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Egyptians put in a good word for Chinese literature

By Fang Aiqing | China Daily | Updated: 2021-09-28 08:21
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Xu Baofeng, who teaches at Beijing Language and Culture University, discusses overseas publishing of contemporary Chinese literature at an open-course term there earlier this month. [Photo provided to China Daily]

Academics and translators agree it deserves greater global recognition, Fang Aiqing reports.

The full range and depth of contemporary Chinese literature have yet to be discovered by foreign readers despite the increase in published works overseas in recent years, a professor of Chinese literature study says.

Xu Baofeng is in charge of an open-course term at Beijing Language and Culture University. The course covers the overseas publication of contemporary Chinese literature, especially in countries and regions involved in the Belt and Road Initiative.

College students and young translators from around 30 countries attend the class both online and offline. The course wants to promote Chinese authors and works while also covering academic literature and crafting an atmosphere of creation and critique, according to Wang Huiren, editor-in-chief of literature magazine Novel Monthly.

It's the second time the university is cooperating with the magazine on this course, which also invites renowned authors to be guest speakers.

The writers' list this time includes Zhao Benfu, whose work, A World Without Thieves, has been adapted to film and was screened in 2004, as well as Yi ethnic group poet Jidi Majia and top Chinese literary award winner Lu Min.

Xu became interested in this topic during a trip to Mexico in 2016, where he found that readers in Latin America barely knew anything about China and its literature. He says some domestic works are able to cut across nations and ideologies, resonate with people and gain global recognition.

Apart from writers like Mo Yan and Liu Cixin, whose works have won major international awards, some Chinese authors have stepped into the world market by actively engaging in dialogue with their foreign counterparts. Others have been introduced by young translators who have a great deal of knowledge about Chinese language and culture.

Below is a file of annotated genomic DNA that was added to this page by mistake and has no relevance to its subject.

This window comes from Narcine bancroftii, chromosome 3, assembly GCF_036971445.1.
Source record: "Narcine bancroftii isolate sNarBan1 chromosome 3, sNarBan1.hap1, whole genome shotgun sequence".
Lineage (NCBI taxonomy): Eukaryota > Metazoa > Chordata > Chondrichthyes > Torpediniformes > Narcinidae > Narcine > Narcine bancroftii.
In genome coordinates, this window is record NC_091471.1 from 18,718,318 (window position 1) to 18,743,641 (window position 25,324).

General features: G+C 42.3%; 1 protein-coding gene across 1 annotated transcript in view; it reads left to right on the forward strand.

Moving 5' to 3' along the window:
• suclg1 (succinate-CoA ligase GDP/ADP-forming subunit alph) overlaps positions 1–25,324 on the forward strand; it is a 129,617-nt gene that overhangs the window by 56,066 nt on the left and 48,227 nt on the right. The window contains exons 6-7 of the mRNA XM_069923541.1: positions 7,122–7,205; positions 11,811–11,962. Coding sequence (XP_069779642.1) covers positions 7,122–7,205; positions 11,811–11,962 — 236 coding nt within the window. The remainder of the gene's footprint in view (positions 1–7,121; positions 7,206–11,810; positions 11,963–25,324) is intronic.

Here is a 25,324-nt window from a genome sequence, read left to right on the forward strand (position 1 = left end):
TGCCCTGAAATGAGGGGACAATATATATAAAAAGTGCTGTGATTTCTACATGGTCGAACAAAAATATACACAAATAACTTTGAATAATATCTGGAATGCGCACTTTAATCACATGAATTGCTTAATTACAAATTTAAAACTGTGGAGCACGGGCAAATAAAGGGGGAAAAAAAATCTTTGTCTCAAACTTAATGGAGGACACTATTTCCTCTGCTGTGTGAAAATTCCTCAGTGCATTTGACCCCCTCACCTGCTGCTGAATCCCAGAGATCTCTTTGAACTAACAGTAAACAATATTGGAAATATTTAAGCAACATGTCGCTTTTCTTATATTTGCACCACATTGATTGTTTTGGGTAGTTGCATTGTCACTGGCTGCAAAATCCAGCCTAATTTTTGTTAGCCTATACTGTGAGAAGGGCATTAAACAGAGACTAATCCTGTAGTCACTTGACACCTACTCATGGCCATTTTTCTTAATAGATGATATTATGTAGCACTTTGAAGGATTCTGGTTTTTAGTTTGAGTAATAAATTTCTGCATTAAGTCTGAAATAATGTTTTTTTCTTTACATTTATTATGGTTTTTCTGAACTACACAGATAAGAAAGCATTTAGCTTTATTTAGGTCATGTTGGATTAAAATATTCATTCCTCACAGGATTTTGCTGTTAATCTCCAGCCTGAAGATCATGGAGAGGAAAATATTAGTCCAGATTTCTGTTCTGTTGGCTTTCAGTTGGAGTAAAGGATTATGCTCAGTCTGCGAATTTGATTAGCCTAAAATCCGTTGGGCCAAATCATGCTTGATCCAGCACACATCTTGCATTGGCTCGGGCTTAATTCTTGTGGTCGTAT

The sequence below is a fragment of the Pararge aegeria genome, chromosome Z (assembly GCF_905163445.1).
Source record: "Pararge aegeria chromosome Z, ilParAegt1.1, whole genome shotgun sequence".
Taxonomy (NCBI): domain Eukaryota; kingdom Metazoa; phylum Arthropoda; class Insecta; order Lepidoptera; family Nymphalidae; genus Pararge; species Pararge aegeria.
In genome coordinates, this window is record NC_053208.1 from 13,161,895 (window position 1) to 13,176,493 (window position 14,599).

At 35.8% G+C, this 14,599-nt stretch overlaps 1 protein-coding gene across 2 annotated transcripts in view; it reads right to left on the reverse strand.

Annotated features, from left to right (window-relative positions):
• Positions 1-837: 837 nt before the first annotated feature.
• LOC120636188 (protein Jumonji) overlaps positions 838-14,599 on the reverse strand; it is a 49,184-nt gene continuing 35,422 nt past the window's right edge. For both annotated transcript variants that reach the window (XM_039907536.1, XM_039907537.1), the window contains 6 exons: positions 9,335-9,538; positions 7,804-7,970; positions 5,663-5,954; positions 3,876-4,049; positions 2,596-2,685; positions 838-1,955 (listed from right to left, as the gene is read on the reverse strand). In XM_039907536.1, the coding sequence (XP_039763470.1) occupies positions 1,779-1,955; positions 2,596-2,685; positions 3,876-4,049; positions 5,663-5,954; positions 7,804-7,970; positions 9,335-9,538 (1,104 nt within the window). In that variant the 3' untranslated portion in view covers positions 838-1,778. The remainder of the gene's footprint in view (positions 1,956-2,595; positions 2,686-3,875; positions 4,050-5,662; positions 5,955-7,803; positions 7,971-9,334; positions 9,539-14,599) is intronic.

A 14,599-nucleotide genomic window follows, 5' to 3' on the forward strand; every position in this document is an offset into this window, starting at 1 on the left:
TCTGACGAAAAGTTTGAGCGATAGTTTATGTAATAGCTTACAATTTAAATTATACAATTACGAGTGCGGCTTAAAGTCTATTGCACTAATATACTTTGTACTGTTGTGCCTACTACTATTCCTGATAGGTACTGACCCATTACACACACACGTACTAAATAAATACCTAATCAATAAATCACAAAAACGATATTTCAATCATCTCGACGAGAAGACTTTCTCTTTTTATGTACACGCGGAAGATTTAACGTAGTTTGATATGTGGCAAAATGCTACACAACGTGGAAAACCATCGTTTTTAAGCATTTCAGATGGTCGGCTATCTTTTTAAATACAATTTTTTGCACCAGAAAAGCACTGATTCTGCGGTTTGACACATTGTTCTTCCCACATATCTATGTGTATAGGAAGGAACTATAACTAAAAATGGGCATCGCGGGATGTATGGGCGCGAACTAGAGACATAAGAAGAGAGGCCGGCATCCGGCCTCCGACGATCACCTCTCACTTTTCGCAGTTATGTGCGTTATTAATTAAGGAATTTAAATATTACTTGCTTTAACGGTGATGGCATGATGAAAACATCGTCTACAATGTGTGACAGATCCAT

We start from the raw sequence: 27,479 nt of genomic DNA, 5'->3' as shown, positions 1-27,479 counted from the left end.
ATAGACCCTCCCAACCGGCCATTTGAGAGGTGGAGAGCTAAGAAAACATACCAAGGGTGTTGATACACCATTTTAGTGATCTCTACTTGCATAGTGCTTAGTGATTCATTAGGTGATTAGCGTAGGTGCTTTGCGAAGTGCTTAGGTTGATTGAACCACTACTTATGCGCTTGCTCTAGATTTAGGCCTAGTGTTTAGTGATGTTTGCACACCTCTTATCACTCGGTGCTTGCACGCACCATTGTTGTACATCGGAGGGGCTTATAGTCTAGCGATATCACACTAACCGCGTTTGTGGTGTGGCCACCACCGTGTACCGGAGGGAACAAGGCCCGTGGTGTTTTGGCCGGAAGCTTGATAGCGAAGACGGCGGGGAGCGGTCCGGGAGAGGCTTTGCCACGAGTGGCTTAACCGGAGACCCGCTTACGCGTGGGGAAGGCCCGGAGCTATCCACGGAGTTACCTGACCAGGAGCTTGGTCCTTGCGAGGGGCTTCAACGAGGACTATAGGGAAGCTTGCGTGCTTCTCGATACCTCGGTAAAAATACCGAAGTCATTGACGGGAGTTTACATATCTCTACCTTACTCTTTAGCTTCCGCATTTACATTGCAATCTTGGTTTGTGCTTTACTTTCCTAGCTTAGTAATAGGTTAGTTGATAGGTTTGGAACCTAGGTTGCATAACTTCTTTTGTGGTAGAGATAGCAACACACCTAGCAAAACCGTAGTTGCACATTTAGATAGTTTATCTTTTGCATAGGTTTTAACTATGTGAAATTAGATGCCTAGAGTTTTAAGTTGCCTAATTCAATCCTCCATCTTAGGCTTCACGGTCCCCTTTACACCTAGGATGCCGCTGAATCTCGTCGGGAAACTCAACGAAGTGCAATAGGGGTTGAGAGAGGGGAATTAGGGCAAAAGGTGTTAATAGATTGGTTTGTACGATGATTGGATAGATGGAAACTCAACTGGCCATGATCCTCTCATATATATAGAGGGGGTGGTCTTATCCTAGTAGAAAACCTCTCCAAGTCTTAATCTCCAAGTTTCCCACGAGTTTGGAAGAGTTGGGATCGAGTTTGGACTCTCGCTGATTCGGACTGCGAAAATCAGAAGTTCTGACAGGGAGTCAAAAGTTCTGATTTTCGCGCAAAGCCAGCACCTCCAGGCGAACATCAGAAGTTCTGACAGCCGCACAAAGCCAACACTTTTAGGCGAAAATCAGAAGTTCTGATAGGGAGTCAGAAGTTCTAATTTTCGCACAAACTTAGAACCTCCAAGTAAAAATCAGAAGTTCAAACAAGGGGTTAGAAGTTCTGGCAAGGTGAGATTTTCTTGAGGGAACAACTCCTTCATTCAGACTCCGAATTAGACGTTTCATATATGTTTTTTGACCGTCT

One of these Sinologists is Mohamed Elshikh, a lecturer of comparative literature and world literature at Minia University in Egypt. He joined the first class on Sept 10 via livestream and spoke about observations in his motherland. 

He translated the full-length 21 Dasha (Building No 21) of Zhou Daxin, winner of the Mao Dun Literature Prize, into Arabic, and his work made its appearance at the Cairo International Book Fair in July. The novel, written in 2001, discusses changes in urban life at the beginning of the century.

According to Elshikh, Chinese contemporary works are much more available in the Arabic-speaking world as Chinese and Egyptian publishers cooperate closely, and these works have provided a window for young people to learn about Chinese society.

He especially calls for more dialogue between Chinese authors and their Arabic translators. He recalls encountering obstacles in understanding the social and cultural context hidden between the lines, although he's been learning Chinese for more than two decades.

He has kept in close contact with the author to guarantee a high-quality translation, and he sees the open course as a platform for foreign translators to learn more about Chinese authors and discover potential works they would like to read and translate.

He's just been acquainted with Chinese best-selling espionage novelist Mai Jia. Over the past weeks, he's been going through Mai's thriller Feng Sheng (The Message), and Rensheng Haihai (Life Is as Changeable as the Ocean), inspired by the author's powerful writing and subtle observations of human nature.

Works of translators like Elshikh are a great improvement on the old days, when Chinese literature was retranslated from English, French or other languages, Xu says, adding that he's impressed by the deep understanding and reflection on Chinese and Egyptian civilizations Elshikh has presented in their private interactions.

However, Elshikh says although he can see the efforts the Chinese government and industry have been putting into overseas publishing, he still feels more needs to be done.

And Xu hopes that one day more foreign critics will discover the value of contemporary Chinese literature and the expressiveness of the language, and the country's position on the world's literature map will be recognized.

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